Graduate Programs in Physics and Astronomy

M.S. and Ph.D. Degrees

Research Areas

Graduate Student Profiles

Grad Student Timeline 

Graduate Student Handbook

How to Apply

Graduate Courses

Back to Home

Lehigh University Physics - Graduate students in PhysicsThe department offers a program of coursework and research leading to the M.S. and Ph.D. degrees in physics. Approximately 40 graduate students are enrolled in the Physics department, supported by research and teaching assistantships and fellowships.

Active research areas in the department include Astronomy and Astrophysics, Atomic, Molecular, & Optical Physics Experiment, Biophysics, Computational Physics, Condensed Matter Physics, High Energy Nuclear/Particle Experiment, High Energy Theory and Cosmology, Nonlinear Optics and Photonics Experiment, Plasma Physics Experiment, Soft Condensed Matter Physics and Complex Fluids, Statistical & Thermal Physics, and Physics Education.  See the Research Page for a more detailed list of research activities. Experimental, theoretical, and computational projects are underway in most areas. Active collaborations also exist with faculty in other departments and programs at Lehigh, such as Electrical Engineering, Bioengineering, and Materials Science and Engineering.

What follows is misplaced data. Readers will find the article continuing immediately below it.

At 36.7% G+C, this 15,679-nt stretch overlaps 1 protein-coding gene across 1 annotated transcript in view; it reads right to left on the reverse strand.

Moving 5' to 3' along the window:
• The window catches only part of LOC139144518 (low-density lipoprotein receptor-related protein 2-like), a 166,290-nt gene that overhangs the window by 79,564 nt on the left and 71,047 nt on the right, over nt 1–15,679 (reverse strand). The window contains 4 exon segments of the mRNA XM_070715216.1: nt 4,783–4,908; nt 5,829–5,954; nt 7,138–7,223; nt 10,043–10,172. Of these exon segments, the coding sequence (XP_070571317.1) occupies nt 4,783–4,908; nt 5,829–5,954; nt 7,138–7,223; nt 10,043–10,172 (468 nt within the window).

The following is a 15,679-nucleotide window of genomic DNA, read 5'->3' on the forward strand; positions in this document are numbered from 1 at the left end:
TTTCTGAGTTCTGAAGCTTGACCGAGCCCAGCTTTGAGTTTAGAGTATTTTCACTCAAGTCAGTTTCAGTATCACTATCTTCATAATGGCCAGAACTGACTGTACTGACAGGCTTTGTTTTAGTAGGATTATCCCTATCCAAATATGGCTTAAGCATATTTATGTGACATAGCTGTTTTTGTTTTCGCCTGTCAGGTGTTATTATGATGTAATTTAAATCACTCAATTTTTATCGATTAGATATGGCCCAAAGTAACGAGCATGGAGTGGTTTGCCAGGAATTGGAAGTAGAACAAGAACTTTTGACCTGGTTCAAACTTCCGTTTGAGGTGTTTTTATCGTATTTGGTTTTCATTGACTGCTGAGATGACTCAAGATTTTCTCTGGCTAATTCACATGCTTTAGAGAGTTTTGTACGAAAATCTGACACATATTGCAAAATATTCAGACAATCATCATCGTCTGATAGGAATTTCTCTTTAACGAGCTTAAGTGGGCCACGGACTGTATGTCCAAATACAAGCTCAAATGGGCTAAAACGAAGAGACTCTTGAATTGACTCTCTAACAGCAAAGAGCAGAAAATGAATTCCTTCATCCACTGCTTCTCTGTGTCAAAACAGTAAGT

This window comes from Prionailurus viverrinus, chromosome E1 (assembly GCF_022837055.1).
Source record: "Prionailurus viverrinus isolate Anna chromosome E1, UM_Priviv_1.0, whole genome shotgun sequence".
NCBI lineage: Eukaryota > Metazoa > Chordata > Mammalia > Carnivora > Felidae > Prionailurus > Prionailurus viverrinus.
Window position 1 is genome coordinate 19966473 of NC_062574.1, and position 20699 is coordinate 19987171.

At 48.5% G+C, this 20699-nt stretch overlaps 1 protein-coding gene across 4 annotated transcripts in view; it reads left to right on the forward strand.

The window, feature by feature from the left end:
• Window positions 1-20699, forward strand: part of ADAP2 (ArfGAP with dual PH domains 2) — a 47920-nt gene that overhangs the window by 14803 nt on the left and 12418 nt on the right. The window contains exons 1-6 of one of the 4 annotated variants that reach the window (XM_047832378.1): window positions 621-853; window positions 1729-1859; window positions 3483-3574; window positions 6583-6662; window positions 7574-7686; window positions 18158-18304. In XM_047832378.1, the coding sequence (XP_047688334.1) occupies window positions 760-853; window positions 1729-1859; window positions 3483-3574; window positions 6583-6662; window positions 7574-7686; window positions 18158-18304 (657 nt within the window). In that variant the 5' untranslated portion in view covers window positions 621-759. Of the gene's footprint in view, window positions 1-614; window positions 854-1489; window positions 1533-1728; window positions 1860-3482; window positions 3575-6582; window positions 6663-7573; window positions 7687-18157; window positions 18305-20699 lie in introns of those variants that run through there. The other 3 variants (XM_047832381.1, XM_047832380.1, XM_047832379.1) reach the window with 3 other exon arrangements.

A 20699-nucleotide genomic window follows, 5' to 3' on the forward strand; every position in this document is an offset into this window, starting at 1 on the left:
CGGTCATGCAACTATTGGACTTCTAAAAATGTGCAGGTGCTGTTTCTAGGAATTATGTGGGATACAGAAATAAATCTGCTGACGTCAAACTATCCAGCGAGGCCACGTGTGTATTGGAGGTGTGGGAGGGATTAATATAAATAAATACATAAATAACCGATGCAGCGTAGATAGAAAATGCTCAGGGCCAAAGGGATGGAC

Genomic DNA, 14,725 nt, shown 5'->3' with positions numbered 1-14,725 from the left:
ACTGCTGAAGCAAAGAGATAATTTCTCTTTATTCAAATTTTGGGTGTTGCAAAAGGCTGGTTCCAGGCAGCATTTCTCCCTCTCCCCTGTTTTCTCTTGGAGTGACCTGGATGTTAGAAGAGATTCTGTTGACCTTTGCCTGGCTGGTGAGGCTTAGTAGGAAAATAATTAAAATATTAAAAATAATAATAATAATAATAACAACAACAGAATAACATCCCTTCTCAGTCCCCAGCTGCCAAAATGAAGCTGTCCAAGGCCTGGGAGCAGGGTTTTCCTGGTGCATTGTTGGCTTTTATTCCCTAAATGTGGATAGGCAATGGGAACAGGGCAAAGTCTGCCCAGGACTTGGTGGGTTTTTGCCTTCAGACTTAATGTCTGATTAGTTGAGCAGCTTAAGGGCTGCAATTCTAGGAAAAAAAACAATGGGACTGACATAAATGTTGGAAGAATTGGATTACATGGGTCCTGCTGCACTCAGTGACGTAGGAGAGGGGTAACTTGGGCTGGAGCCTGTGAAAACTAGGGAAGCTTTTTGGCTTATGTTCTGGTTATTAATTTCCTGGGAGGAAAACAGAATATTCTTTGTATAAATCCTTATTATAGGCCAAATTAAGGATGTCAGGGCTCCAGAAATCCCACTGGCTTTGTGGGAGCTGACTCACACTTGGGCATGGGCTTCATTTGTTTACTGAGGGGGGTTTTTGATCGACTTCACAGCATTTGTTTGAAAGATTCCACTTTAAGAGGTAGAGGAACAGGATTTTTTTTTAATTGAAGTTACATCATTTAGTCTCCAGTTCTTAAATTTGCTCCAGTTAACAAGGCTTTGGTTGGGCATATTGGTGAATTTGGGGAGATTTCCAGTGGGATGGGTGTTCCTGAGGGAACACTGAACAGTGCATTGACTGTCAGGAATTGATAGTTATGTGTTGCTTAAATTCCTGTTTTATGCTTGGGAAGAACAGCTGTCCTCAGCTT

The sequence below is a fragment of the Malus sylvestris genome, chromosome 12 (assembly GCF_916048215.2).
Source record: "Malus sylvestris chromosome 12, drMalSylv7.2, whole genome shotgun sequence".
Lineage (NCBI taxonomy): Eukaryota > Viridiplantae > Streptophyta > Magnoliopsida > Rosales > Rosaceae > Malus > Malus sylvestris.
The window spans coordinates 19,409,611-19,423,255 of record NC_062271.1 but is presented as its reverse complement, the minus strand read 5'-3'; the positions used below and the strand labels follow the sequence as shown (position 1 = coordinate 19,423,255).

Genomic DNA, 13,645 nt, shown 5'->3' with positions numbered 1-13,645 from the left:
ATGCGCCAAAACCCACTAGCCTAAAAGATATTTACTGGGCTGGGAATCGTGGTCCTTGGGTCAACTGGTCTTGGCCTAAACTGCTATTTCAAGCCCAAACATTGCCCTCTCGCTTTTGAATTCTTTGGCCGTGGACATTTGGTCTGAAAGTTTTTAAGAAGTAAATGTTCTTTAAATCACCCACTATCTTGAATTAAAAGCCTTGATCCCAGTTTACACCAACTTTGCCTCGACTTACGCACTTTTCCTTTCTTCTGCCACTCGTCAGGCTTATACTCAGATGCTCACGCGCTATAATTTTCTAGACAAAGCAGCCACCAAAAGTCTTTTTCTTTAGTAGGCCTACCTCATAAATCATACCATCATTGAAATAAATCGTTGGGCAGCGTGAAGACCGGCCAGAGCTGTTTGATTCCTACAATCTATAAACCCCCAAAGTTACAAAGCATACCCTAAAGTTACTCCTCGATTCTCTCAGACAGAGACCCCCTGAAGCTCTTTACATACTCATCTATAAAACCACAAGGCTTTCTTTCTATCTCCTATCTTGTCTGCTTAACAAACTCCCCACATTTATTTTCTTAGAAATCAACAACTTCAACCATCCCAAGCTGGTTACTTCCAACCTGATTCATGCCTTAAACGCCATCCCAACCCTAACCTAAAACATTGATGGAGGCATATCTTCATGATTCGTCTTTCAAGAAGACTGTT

Click here for a brochure of our graduate program (last updated: Spring 2019).

Candidates for advanced degrees normally will have completed, before beginning their graduate studies, the requirements for a bachelor’s degree with a major in physics, including advanced mathematics beyond differential and integral calculus. Students lacking the equivalent of this preparation will make up deficiencies in addition to taking the specified work for the degree sought.

At least eight semester hours of general college physics using calculus are required for admission to all 200- and 300-level courses. Additional prerequisites for individual courses are noted in the course descriptions. Admission to 400-level courses generally is predicated on satisfactory completion of corresponding courses in the 200- and 300-level groups or their equivalent.